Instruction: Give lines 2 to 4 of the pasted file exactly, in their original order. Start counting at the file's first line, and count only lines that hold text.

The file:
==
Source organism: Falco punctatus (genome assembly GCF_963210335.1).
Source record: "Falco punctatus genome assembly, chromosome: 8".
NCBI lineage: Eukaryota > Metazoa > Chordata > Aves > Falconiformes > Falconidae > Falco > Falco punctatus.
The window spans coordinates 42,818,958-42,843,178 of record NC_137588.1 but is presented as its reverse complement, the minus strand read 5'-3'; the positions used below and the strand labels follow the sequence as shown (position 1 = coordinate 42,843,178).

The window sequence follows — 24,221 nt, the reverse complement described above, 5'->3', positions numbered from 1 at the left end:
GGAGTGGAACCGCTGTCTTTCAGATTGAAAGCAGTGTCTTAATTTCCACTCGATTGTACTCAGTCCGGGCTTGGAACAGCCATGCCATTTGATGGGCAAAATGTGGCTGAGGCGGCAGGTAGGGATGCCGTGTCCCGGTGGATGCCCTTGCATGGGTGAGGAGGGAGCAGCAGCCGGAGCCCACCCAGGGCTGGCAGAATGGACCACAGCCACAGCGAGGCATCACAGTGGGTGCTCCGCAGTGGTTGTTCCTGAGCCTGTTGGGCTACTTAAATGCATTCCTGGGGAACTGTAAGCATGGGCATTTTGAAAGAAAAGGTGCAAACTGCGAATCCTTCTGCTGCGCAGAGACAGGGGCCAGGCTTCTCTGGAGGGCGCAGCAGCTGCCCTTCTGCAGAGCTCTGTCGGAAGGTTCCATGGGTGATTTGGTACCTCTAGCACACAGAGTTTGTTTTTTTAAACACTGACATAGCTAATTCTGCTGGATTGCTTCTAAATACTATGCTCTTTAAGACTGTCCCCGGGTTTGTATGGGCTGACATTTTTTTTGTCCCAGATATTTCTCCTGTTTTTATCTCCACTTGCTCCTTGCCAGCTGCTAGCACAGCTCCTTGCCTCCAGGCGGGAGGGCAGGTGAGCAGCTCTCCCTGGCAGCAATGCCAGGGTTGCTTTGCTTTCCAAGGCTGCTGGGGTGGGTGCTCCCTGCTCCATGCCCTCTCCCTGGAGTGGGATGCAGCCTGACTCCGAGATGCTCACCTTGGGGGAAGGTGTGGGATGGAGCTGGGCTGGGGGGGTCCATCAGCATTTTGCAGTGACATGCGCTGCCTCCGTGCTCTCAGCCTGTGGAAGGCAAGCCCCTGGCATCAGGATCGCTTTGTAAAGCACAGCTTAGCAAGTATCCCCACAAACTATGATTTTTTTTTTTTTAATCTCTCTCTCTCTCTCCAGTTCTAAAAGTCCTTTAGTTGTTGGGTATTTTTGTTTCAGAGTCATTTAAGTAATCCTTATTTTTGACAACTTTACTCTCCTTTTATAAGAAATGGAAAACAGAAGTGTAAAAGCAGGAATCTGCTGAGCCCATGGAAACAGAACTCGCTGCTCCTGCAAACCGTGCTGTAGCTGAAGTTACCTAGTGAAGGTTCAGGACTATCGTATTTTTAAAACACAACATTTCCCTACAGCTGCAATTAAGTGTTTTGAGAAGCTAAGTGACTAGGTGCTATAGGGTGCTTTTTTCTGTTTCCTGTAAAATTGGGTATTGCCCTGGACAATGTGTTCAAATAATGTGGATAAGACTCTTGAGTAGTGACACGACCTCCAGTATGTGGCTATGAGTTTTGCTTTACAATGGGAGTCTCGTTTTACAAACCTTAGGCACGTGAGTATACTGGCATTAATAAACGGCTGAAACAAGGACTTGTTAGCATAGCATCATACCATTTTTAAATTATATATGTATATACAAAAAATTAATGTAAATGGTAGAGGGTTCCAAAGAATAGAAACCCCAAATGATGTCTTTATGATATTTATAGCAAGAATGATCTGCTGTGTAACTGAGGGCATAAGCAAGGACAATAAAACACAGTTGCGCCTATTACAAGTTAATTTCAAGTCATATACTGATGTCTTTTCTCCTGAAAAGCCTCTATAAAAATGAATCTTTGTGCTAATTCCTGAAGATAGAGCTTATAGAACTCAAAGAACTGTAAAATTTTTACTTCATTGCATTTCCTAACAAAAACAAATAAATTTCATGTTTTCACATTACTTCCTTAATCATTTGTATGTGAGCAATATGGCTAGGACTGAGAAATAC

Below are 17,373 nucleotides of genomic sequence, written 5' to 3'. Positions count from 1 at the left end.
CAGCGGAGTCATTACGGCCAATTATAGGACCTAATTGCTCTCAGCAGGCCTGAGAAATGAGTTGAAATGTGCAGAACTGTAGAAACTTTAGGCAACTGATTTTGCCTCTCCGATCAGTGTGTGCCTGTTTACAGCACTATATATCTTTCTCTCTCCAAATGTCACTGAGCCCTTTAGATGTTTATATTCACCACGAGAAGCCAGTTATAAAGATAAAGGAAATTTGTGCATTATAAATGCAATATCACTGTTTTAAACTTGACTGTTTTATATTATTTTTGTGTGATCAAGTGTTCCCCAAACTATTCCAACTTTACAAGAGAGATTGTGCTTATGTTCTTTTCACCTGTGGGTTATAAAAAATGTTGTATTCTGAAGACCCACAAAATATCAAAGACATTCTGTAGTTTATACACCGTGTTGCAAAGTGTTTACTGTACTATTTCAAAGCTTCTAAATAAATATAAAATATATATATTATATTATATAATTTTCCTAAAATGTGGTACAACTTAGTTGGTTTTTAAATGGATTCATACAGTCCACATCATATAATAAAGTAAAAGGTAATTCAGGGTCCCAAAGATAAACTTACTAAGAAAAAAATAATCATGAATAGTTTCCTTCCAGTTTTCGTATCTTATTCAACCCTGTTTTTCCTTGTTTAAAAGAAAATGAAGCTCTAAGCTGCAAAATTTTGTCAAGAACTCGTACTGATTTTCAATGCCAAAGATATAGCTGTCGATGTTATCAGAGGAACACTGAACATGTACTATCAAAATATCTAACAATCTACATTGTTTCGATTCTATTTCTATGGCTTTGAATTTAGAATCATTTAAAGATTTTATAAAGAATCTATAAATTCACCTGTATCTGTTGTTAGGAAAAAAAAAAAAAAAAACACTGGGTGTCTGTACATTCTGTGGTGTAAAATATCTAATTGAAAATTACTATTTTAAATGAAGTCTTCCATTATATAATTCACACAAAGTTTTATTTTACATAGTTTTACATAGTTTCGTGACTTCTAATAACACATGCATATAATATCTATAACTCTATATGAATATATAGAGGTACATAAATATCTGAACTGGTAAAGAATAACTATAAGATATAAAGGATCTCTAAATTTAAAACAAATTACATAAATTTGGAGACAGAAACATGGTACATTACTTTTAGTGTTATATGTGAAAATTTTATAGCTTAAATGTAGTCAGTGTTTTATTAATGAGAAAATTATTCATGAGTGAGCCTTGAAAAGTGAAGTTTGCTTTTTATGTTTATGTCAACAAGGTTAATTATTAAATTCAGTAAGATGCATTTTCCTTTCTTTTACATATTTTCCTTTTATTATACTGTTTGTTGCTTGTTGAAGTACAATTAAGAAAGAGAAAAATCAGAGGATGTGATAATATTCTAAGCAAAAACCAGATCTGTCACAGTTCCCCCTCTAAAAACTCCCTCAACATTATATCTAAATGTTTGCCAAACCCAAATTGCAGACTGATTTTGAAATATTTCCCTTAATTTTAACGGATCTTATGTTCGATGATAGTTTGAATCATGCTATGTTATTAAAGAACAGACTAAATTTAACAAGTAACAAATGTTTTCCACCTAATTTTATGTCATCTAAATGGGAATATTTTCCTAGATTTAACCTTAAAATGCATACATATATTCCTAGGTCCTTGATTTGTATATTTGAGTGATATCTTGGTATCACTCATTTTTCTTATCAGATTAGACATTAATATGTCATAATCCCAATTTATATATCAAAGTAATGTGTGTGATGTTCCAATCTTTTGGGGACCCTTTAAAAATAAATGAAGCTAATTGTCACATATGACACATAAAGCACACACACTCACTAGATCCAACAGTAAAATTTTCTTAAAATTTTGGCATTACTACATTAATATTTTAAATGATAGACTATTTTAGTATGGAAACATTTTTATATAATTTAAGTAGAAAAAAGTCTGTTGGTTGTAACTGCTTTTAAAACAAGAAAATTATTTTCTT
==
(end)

Source record: "Falco punctatus genome assembly, chromosome: 8".
NCBI lineage: Eukaryota > Metazoa > Chordata > Aves > Falconiformes > Falconidae > Falco > Falco punctatus.
The window spans coordinates 42,818,958-42,843,178 of record NC_137588.1 but is presented as its reverse complement, the minus strand read 5'-3'; the positions used below and the strand labels follow the sequence as shown (position 1 = coordinate 42,843,178).